Q&A with, NYT best Selling Author, Suzy Spencer!


Writers’ League of Texas recently interviewed Suzy Spencer, NYT best selling author, about her upcoming appearance on the premiere episode of “Deadly Sins,” a new series on the Investigation Discovery (ID) channel. “Deadly Sins” airs Saturday, March 3 at 8 PM Central, Suzy be discussing her New York Times best-selling true crime book “Wasted.”  Be sure to tune in!  Until then, here is the Q&A:

Writers’ League of Texas : Can you discuss the inspiration behind your New York Times best selling true crime book ‘Wasted?’

 Suzy Spencer : “Wasted” was actually the brain child of Deborah Hamilton Lynne, who is now the executive editor of Austin Man magazine. Deb came to me one day and said there’s this really trashy murder out there and YOU have to write it. I looked into the story, and it looked interesting — “A rich lesbian, her beautiful young girlfriend, and the killer who came between them.” At least that’s the way the original book described it. I contacted the prosecutor on the case. He agreed to meet with me. We talked. I sent a letter to an editor I’d met at a writers conference. The letter was just a chit-chatty how are you doing and, oh, by the way, I’m researching this book and gave her a one sentence synopsis. Unknown to me, she sent the letter to her boss, and six months later, he asked for a book proposal and three weeks later offered me a contract.

WLT : Can you discuss the promotion process for ‘Wasted,’ and any advice you may have for our Scribe readers?

SS : My advice is never, never, never, never stop promoting and don’t expect anyone to promote but you. When “Wasted” first came out in 1998, my editor was stunned at the amount of PR I got and that’s because I stayed on the phone, fax and snail mail constantly (back in the days of fax and snail mail). In every city and town I signed, I bombarded every newspaper, radio station, and TV station with faxes and press kits. I also sent out thousands of postcards promoting my signings. That meant that I usually got newspaper and radio coverage in the days leading up to the signings, I got good crowds at the signings, and I got good follow-up coverage on the local TV news.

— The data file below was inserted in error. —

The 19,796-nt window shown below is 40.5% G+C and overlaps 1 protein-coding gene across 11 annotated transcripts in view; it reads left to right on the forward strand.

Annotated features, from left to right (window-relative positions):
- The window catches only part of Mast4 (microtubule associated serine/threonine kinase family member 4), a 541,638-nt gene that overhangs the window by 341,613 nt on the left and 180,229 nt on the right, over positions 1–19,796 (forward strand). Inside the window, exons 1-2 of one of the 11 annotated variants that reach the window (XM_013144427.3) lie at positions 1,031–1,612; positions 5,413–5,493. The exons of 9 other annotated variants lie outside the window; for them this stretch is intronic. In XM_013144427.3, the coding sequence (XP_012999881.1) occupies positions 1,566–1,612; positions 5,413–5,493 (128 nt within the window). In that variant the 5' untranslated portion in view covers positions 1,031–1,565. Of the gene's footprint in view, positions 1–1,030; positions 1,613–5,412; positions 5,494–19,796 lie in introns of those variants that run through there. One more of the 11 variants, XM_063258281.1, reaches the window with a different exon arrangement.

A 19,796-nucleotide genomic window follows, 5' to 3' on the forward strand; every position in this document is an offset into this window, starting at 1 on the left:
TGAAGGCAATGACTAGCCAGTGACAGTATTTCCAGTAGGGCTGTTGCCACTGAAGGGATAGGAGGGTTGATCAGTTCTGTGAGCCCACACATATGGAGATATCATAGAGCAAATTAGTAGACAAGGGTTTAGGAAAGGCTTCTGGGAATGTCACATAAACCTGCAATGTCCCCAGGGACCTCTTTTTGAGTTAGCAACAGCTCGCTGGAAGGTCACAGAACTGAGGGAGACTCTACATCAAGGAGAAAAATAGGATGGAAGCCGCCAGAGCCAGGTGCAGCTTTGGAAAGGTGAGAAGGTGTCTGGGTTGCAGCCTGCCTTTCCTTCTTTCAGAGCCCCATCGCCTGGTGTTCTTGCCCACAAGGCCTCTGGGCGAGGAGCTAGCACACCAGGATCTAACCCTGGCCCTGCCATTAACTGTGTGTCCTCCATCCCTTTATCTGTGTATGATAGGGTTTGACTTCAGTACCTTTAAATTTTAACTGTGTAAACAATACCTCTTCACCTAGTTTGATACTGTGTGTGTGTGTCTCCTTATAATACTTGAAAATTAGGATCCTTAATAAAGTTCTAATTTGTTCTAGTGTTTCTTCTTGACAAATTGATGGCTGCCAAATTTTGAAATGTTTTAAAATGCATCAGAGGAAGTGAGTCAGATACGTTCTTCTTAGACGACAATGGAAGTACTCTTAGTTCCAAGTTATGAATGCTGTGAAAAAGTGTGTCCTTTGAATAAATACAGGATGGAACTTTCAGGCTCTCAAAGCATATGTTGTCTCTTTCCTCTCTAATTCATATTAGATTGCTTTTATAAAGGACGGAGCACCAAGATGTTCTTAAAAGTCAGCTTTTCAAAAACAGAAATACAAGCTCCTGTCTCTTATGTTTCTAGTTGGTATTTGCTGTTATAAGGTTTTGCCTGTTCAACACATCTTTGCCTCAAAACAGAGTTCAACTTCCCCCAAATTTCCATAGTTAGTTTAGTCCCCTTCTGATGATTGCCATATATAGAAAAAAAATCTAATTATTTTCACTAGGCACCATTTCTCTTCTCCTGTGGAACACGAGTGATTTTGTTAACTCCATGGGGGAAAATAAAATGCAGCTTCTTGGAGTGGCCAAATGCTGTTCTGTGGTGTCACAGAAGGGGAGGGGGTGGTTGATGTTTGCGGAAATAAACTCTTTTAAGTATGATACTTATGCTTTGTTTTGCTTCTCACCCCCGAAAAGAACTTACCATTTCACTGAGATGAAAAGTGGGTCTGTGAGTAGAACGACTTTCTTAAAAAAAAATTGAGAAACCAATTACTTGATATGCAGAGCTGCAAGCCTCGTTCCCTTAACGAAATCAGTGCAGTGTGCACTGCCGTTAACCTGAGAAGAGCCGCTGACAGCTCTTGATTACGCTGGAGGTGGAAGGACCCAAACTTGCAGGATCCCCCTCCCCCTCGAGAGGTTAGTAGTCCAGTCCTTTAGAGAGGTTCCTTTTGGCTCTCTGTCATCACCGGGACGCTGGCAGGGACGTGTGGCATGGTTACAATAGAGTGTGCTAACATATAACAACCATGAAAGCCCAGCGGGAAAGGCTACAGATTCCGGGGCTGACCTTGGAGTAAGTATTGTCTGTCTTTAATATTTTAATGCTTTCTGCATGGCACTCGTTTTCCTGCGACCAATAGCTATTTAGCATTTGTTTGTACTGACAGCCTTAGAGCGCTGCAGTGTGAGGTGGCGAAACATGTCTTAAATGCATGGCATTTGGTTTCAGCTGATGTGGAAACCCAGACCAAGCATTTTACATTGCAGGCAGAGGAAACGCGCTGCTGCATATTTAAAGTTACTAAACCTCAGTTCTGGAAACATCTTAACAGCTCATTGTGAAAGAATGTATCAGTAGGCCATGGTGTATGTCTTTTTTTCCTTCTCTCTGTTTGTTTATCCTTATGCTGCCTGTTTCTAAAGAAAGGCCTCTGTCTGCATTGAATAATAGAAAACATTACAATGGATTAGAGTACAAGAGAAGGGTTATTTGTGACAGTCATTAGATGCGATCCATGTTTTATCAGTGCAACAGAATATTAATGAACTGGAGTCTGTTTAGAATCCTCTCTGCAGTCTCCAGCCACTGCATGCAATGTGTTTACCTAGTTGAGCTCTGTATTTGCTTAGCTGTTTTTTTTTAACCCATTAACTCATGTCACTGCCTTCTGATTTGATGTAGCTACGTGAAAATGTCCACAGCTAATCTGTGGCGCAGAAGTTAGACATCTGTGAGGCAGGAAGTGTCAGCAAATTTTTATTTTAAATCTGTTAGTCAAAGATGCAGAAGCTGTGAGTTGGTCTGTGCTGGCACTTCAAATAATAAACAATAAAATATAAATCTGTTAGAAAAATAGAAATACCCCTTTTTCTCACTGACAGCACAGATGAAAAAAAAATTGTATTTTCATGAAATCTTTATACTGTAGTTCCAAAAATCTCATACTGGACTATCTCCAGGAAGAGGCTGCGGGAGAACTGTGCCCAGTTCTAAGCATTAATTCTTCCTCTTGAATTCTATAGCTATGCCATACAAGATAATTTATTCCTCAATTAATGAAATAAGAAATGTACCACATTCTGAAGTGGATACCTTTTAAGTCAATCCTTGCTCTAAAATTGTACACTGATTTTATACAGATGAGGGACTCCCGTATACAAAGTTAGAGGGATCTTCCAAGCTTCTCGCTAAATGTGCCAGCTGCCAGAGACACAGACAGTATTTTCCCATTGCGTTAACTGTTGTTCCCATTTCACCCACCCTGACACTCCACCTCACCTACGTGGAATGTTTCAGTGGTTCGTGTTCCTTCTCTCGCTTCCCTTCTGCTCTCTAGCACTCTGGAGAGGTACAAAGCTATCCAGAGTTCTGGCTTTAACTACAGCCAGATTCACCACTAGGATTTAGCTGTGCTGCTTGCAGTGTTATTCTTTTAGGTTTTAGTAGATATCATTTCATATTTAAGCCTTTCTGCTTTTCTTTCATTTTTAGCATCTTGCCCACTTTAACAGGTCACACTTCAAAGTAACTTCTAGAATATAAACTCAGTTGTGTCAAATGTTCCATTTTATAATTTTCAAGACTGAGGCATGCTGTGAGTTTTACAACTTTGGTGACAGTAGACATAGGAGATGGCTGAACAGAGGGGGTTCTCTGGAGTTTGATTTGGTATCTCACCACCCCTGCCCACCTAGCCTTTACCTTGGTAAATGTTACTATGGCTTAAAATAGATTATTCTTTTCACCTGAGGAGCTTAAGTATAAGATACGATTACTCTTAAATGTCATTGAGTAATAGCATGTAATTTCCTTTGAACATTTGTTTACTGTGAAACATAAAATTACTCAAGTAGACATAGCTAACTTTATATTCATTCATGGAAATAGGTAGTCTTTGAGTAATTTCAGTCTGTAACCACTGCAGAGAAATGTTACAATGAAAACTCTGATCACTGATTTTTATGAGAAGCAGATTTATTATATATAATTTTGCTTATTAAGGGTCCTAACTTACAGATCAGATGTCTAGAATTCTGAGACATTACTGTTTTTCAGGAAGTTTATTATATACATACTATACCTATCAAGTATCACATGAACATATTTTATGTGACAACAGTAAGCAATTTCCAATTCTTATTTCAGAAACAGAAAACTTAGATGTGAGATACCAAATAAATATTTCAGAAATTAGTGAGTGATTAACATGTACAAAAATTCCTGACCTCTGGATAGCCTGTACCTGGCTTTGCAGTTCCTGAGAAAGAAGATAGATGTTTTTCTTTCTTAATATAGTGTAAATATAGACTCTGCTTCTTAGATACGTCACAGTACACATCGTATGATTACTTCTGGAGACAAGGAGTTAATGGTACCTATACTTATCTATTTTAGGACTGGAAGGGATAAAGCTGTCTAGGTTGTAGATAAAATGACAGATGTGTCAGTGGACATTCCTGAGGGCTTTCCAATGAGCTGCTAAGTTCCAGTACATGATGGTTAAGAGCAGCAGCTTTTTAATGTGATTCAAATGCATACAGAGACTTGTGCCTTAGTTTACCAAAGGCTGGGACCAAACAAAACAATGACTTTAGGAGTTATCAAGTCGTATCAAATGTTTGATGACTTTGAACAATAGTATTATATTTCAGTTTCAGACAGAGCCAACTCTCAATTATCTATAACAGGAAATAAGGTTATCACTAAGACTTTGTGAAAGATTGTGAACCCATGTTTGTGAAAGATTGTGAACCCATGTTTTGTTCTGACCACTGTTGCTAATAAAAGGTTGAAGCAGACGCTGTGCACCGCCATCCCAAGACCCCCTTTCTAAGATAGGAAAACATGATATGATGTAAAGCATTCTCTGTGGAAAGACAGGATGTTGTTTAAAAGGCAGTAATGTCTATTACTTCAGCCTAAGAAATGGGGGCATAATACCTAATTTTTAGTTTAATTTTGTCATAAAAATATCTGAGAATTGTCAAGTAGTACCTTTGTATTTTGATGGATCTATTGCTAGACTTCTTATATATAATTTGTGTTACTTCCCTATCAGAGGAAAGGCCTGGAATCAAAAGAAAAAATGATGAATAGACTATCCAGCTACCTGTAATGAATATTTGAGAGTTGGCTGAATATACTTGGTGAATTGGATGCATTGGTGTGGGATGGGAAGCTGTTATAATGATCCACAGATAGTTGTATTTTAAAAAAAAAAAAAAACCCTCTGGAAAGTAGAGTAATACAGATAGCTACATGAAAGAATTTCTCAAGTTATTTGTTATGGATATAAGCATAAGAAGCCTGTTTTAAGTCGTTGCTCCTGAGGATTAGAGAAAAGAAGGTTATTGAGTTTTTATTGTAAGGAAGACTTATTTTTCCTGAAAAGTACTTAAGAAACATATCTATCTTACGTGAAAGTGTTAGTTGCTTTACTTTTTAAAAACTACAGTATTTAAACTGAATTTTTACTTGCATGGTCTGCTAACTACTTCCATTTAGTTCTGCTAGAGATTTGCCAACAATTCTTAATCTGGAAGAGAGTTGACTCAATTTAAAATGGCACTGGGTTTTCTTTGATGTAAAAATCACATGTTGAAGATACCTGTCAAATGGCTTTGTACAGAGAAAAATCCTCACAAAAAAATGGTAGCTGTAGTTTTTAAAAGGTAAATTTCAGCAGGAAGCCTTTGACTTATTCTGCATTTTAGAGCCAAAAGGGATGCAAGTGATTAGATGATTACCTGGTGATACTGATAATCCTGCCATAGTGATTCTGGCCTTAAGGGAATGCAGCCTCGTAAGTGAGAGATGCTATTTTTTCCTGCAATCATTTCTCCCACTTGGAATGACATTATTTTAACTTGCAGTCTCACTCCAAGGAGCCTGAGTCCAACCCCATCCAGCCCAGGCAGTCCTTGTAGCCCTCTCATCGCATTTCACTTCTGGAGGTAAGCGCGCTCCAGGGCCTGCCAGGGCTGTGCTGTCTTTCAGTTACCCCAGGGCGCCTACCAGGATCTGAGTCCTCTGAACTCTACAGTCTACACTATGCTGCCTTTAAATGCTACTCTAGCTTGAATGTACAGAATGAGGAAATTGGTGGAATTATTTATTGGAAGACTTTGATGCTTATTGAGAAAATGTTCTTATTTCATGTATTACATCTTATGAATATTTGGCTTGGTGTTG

When the Austin American-Statesman ran a review of the book stating that it had been banned in Nacogdoches, Texas, I started faxing every gay and lesbian publication I could find from coast-to-coast, which resulted in coast-to-coast PR. After that died down, I continued pitching “Wasted” until Q San Francisco magazine ran an excerpt from it. (Q followed that with an excerpt from my second book, “Wages of Sin.”)

WLT : How did your appearance on ‘Deadly Sins’ on the Investigation Discovery Channel come to being?

SS : As the years passed and people told me to stop promoting “Wasted,” I continued to. When the book went out of print, I begged my publishing house to put it back in print. When it wouldn’t, I found an angle to “force” it back into print — an update on the case. When my editor told me that literary agent and TV producer Sharlene Martin was looking for true crime cases to profile on a new Investigation Discovery show, I wrote up a pitch, sent it to Sharlene, and followed up. I friended Sharlene on Facebook and continued to follow-up. Now, more than 13 years after the book came out, it’s getting its first national TV exposure, thanks to Sharlene — a half hour on the premiere episode of ID’s “Deadly Sins,” a co-production with Dick Clark.

WLT : What will you be discussing on the premiere episode?

SS : I haven’t seen the show to know what’s in and what’s out. But while taping the interview, the producers had me tell the story of the crime. I believe they’re going to entwine that narrative with reenactments and commentary from others.

WLT : What project are you currently working on?  Is ‘Wasted’ an influence?  What is inspiring your writing lately?

SS : Right now I’m working on a screenplay and going through the final publication phases for my next book, “Secret Sex Lives: A Year on the Fringes of American Sexuality.” It’s a total departure for me in that “Secret Sex Lives” — at the request of my editor — has been changed from a journalistic investigation into American’s sex lives into a memoir of a journalist’s investigation into Americans’ sex lives. That may sound like a slight alteration, but it forced a complete reversal in my way of thinking, working, and writing.

“Wasted” was an influence on “Secret Sex Lives” in that, like seemingly all of my true crime books, “Wasted” involved a great deal of sex.

What’s inspiring my writing today is going back to my Baylor University roots. Baylor influenced “Secret Sex Lives” — you’ll have to read the book to find out how — and Baylor is influencing my screenplay. (Yes, I’m purposely keeping the screenplay topic under wraps.)

WLT : What have you learned from the great success of ‘Wasted’?

SS : Writing and publishing are a lot harder and more complicated than we think when standing in a bookstore, looking at the covers, and dreaming that one day we’ll be on the shelves, too.

Writers League of Texas thanks Suzy Spencer for taking the time to share her insight.  We look forward to viewing ‘Deadly Sins’, and continuing to watch Suzy’s success!

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